Because they are so light weight, they aren't suitable for our current weather, below freezing. They'll have to be put away until Spring.
The shirt pattern is Spit Up & Stilettos Isabella Tank, WHICH IS FREE! Get over there and download now before she realizes that she's too talented to be giving these patterns away! The fabric is also part of my stash blast, so you get 2 stash blasts in 1 post, woohoo! I love the cut out of this shirt, I do need to find a lower bra to wear with it, or at least make a cute one or something.
 I used ric-rack to make my closure, because I was too lazy to make a button loop out of real fabric! Just being honest. I think this would be a great shirt pattern to make into a comfy summer dress. I'd definitely have to grade out on the hips. And I wish that this pants pattern would have had welted pockets.

How to Line a Bodice w/o Handstitching

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an, does this picture make me wish for Summer. I am a big fan of half-assery! I figure if there is a technique that I can do that requires less time and gets the same if not better result it's worth learning.
If you've sewn any dress pattern where it is fully lined I'm sure you've seen "hand stitch shoulder seam closed." Well here is a trick/ technique to avoid hand stitching all together!. 
 Stitch all bodice pieces together, my zipper was positioned in the back.
 Do the same with your lining.
 Lay lining on top of your bodice right sides together and pin an 1" away from each shoulder seam
 stitch necklines and armholes stopping at each pin, this is very important
 trim your seam allowance or notch it to get a nice clean curve. with your bodice laying flat, turn the front piece of your bodice right side out, but leave the back bodice.
 next take the right side of your bodice and insert it into the right side of your back bodice, lining up the shoulder seams and pin lining to lining and your outer fabric to your outer fabric
 stitch these pieces together
 next pull your bodice further through your shoulder seam until you see stitches, now you will stitch the seams closed across your shoulder seam.
 fold it right side out and iron
It's so clean looking and no worries of hand stitches not holding up to the rigorous child's play. . I've found it's best to do the step by step while sewing, because some things are just easier to understand when you're own hands are working it.
Now to work the zipper in all you do is fold your lining out of the way and stitch it to your shell, then fold the lining down, fold in the raw edges around the zipper and top stitch close to the zipper. voila! Hope that speeds up your sewing time and if you're having a hard time following the steps feel free to leave a comment or message me.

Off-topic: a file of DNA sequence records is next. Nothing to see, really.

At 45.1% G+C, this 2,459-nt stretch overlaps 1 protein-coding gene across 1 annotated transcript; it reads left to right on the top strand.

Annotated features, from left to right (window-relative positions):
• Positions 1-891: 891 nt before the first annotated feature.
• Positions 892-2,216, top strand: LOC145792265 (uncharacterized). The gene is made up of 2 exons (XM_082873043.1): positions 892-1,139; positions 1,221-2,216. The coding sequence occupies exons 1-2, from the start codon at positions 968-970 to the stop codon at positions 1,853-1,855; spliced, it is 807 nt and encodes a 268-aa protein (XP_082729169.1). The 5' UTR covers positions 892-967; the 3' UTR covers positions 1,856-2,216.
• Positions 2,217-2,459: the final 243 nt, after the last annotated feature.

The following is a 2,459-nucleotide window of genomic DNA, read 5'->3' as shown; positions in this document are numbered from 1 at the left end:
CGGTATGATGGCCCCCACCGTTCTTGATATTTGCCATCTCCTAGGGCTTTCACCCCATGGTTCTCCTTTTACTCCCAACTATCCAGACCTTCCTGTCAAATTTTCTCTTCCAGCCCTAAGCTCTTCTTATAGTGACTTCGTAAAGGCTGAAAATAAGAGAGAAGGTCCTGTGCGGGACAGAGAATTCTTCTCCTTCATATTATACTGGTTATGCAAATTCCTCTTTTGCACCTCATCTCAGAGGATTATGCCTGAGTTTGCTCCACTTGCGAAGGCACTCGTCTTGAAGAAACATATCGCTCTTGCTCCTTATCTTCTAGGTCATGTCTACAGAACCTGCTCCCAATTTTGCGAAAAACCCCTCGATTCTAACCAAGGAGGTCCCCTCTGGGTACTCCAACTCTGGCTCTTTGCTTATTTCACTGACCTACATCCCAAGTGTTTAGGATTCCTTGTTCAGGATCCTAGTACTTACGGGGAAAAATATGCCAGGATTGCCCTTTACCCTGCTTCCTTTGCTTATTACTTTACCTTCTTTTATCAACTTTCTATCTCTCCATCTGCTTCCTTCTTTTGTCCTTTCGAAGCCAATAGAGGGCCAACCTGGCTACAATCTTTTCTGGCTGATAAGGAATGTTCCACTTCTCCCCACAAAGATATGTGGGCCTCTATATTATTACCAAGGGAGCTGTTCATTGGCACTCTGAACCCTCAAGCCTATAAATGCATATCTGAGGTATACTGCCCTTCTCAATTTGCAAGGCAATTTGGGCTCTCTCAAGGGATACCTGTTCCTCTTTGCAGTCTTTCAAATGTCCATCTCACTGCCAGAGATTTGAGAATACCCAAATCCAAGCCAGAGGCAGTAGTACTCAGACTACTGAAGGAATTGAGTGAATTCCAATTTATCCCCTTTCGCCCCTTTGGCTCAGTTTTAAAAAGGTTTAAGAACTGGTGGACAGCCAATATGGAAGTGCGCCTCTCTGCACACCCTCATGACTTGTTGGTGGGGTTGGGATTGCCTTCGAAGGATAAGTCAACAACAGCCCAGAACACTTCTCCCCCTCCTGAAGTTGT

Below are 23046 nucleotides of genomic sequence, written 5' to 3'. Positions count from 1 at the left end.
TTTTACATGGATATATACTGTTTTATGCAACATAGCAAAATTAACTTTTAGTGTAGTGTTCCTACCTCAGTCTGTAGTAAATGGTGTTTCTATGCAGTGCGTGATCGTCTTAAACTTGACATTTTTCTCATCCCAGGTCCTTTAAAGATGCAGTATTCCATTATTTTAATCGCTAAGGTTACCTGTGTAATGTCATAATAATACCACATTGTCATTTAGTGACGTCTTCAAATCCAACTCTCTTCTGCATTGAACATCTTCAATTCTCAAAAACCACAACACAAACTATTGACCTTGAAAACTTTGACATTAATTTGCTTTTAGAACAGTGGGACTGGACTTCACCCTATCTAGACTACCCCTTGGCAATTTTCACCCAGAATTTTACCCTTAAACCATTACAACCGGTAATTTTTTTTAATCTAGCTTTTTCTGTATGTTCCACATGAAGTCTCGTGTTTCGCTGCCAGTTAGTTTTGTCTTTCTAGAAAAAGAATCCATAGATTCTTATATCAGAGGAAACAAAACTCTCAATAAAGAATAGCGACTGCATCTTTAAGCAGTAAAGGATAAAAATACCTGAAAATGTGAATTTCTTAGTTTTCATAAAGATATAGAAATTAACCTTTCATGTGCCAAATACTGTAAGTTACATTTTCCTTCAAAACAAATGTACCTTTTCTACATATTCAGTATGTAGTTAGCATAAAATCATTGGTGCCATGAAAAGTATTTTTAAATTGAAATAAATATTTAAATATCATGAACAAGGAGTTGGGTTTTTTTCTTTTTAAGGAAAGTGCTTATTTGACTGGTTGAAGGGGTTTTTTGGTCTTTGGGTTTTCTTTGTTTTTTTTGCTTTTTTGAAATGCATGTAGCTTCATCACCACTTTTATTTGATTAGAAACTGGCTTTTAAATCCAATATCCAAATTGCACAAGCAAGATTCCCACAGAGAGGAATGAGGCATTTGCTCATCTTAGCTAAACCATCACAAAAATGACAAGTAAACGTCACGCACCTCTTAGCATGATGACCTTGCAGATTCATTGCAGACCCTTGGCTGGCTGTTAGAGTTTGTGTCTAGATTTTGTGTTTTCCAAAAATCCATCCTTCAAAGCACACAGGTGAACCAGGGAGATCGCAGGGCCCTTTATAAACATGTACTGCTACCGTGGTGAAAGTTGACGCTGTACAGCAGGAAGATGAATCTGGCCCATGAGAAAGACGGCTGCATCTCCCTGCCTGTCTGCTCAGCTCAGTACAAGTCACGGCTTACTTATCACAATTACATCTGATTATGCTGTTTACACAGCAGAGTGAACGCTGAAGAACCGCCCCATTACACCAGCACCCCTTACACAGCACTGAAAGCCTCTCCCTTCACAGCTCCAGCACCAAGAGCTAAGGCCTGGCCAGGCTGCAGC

Valentines Day Handmade Lingerie


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figure since Valentines Day is so close I can justify sharing my handmade underthings on the blog today! Amy at Cloth Habit rolled out her first pattern inspired by 70's lingerie. I have to admit that I had completely written off the idea of sewing underwear and bras. I figured it was too hard, and a bit too personal. Why would someone sew something that they can't show off? Well my tune has completely 180ed.
First off she does such a great job of walking you through, especially with the sew a long, Thank God for her tutorial on sewing in elastic. Second there is something special about making a piece only you know about. I mean come on, who doesn't feel like a sexy beast in a matching lace set?
Also it is surprisingly cheap to make. you need 1/8th of a yard to make a bra! The notions can be a bit pricy, but if you buy neutral and in bulk it's not too bad. You just dye it as you see fit. My straps, closure and elastic were originally white, I bought black rite dye and they turned out the most perfectly matching blue I can't even believe it. Especially since I was going for black!
But my absolute favorite part is I'm able to make something that fits me perfectly. It may take a couple trial and errors but that's okay, because once you find that right size you're set! No more $40 Victoria Secret bras! No more having to awkwardly get measured by random people!  So I have to ask, what are your feelings on this sewing movement of handmade lingerie?